Like it or not, the application window for the new generic Top Level Domains (gTLDs) opened in January, and you need to decide whether or not to apply. Let's take a look at the key concerns:
If I don't apply, someone else can get my brand name.
This is true. ICANN has procedures to protect trademark holders from infringement, but the process doesn't guarantee that another organization can't get your string. If you don't apply, the onus is on you to review the applications on the ICANN site after the window closes to see if anyone has applied for a string that is, or contains, your name. Assuming you have legal rights to the name, you can file a Legal Rights Objection. The factors that will be considered leave room for interpretation, but we believe that if you have trademark rights to your name and the organization applying for your name doesn't, you'll prevail. If the applicant has trademark rights for the same term in another sector, then you'll need to prove that the applicant's intended use of the gTLD will cause harm to your brand, which will be difficult to do and you likely won't prevail.
I'll have to spend millions to defend my brands from cybersquatters.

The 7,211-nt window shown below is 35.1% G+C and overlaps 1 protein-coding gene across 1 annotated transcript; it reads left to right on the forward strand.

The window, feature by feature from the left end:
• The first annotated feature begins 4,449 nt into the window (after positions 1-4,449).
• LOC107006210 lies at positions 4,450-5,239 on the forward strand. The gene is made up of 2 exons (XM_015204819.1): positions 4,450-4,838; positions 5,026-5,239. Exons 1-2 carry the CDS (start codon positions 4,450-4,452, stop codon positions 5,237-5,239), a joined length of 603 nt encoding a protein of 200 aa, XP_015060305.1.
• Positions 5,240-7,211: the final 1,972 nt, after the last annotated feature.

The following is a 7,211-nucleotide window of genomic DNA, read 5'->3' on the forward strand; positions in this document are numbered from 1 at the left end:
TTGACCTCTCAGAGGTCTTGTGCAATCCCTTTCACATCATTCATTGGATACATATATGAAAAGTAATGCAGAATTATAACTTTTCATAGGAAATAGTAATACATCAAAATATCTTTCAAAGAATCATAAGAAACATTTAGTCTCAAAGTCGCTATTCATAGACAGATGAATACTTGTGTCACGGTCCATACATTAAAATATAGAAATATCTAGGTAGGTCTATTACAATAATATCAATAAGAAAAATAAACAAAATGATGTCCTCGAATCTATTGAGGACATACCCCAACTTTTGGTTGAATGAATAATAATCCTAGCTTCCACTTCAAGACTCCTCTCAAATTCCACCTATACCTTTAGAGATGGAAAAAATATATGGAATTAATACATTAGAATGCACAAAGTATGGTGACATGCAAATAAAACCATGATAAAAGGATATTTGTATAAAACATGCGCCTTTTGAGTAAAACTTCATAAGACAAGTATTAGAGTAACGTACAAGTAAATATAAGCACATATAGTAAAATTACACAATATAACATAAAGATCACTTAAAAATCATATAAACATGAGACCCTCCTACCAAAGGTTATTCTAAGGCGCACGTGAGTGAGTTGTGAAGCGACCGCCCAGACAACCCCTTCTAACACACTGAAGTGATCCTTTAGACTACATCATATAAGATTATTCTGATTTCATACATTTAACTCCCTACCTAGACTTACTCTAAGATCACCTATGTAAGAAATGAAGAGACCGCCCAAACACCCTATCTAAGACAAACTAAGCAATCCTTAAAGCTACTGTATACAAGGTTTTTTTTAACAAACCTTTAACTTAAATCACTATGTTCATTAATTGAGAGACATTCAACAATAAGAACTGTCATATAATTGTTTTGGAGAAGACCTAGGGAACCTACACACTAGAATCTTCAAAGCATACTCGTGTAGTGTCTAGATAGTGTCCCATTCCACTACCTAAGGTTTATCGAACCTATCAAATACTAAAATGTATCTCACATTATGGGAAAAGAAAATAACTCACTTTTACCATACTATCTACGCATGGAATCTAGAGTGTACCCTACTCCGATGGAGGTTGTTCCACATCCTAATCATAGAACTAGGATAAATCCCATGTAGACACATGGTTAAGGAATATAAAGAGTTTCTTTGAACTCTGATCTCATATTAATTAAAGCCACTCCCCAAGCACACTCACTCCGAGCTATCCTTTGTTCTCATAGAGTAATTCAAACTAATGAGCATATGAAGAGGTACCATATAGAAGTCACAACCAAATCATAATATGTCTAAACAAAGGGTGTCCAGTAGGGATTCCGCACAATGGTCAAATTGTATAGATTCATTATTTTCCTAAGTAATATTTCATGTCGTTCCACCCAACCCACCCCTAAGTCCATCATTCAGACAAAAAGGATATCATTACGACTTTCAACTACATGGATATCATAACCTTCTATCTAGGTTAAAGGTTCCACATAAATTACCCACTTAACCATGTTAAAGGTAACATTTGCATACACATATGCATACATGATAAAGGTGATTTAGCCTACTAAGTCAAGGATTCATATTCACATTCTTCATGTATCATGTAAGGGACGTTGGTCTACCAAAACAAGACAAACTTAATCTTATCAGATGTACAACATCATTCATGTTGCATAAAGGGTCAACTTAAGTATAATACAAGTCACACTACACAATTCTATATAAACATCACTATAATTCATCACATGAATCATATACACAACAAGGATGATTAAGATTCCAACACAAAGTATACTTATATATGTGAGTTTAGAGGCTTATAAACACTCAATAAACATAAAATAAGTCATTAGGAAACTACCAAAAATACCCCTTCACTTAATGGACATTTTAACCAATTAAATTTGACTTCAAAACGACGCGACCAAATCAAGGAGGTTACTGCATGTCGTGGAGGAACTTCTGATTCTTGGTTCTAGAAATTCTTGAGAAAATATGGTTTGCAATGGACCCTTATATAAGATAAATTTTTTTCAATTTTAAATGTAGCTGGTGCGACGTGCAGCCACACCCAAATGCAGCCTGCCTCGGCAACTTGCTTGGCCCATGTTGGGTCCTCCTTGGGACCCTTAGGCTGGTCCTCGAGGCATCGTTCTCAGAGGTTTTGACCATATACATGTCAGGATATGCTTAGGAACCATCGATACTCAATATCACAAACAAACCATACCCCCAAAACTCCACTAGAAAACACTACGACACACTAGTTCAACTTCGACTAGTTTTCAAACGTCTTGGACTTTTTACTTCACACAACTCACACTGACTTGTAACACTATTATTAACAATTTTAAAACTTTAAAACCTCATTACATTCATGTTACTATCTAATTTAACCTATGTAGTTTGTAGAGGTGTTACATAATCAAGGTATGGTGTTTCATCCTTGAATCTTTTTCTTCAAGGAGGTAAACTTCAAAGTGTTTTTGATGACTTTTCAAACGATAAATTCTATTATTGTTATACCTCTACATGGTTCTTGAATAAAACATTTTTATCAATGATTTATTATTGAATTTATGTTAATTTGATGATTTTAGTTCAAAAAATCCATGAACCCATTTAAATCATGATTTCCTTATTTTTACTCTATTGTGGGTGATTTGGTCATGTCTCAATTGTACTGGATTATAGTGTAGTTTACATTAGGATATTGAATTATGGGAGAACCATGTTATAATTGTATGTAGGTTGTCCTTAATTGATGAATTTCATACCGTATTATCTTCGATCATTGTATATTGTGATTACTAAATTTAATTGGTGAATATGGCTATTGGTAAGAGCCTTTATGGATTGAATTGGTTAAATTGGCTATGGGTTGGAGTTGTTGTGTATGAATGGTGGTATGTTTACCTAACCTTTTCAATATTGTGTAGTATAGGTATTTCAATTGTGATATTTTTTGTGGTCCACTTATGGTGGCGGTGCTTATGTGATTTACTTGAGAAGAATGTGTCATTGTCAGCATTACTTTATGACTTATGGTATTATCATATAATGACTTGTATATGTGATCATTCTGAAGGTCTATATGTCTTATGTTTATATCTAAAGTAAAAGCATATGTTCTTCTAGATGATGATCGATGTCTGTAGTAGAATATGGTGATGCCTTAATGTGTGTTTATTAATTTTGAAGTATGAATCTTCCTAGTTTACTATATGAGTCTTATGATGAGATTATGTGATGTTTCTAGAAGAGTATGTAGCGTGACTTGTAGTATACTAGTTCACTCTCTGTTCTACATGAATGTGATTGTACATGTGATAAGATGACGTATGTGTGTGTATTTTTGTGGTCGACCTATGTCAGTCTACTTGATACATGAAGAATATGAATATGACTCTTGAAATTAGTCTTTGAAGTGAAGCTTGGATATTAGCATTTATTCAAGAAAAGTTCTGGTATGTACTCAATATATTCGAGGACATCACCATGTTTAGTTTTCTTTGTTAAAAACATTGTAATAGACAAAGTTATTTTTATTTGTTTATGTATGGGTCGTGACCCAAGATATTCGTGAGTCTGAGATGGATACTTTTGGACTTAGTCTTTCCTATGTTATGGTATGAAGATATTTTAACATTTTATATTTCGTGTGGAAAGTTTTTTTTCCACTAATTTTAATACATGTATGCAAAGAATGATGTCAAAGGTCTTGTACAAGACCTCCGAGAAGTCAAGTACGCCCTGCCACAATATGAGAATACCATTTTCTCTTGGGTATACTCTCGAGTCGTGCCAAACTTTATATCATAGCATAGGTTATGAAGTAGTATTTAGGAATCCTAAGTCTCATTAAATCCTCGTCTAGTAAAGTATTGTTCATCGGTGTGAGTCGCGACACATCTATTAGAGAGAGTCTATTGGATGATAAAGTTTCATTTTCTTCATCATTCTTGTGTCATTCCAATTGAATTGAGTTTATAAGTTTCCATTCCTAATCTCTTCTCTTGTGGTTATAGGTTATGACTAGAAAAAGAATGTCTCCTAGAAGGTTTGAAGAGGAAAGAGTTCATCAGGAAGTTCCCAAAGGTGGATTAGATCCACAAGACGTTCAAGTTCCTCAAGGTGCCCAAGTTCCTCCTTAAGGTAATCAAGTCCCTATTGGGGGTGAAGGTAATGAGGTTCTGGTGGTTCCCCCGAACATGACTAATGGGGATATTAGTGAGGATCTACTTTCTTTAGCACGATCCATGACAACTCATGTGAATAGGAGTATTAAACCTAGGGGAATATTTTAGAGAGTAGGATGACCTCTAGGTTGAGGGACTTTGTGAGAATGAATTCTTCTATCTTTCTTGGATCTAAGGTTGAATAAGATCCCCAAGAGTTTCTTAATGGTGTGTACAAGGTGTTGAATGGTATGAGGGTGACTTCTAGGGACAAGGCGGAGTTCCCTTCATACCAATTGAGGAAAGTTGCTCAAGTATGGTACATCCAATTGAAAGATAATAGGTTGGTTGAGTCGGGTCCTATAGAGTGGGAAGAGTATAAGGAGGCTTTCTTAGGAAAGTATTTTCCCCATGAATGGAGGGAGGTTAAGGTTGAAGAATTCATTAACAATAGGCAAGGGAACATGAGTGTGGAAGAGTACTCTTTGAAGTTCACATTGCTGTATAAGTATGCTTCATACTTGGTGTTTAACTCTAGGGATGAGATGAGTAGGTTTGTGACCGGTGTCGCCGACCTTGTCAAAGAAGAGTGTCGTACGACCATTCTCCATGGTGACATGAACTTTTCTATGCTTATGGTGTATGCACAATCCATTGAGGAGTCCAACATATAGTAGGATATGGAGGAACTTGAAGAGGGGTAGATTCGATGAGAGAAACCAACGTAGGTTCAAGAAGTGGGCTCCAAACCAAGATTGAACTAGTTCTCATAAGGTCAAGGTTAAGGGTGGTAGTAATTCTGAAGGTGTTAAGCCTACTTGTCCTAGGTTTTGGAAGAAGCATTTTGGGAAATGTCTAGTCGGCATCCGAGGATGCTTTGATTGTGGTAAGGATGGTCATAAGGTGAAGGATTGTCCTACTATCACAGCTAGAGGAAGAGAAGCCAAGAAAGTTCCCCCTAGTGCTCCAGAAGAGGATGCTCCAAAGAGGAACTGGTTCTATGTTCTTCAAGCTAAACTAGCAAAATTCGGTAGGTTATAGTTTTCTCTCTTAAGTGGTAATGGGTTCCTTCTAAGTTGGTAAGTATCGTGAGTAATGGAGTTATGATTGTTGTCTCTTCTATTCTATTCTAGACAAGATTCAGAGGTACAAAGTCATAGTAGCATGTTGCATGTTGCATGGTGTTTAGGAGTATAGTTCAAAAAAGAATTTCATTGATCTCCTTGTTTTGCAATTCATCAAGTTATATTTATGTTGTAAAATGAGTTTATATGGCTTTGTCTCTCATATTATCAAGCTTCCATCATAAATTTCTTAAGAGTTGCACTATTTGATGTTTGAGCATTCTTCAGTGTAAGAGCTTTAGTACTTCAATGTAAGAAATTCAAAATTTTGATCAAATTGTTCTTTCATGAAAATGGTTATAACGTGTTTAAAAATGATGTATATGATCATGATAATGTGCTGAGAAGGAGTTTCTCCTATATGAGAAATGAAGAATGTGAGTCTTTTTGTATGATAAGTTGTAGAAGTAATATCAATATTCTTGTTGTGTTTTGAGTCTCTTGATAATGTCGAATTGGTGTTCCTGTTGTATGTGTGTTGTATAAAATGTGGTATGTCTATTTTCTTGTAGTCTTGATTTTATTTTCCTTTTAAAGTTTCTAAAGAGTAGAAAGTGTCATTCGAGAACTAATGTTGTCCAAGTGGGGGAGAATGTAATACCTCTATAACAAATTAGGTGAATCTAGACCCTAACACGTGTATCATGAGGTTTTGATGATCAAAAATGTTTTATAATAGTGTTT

This one doesn't add up. We don't see a huge risk of cybersquatting on top-level domains or on second-level domains within the new gTLDs.
A cybersquatter with no trademark rights would be foolish to apply for your brand name as a top-level domain because the probability of being awarded the gTLD is almost zero. It would have to pay the $185,000 application fee, go through the rigorous application process, describe in detail how it intends to use the registry, prevail against any objections and meet all ICANN's technical and financial requirements. Also, there is no secondary market for gTLDs, so a cybersquatter would have no way to extort money from you.
If I apply for my .brand, am I guaranteed to get it?
No. Several situations could arise that must be factored into the decision to apply and managed properly if you do apply. Another company can claim that your gTLD string infringes on its trademark. The more generic your brand or company name, the more likely that you could also face competition for your .brand string or a confusingly similar term. When this happens, ICANN first gives the parties an opportunity to work out a resolution on their own, which we don't expect to happen, and then the brand will go to auction.
If you expect you will ever want to own your name, then the best chance to be sure that happens is to apply now. So put the business case together and prepare a strategic application. If you haven't identified any strategic opportunities for your company in owning and operating a registry, then stay on the sidelines.
Jeff Ernst is a principal analyst at Forrester Research, serving CMOs and marketing leadership professionals. He can be reached at firstname.lastname@example.org.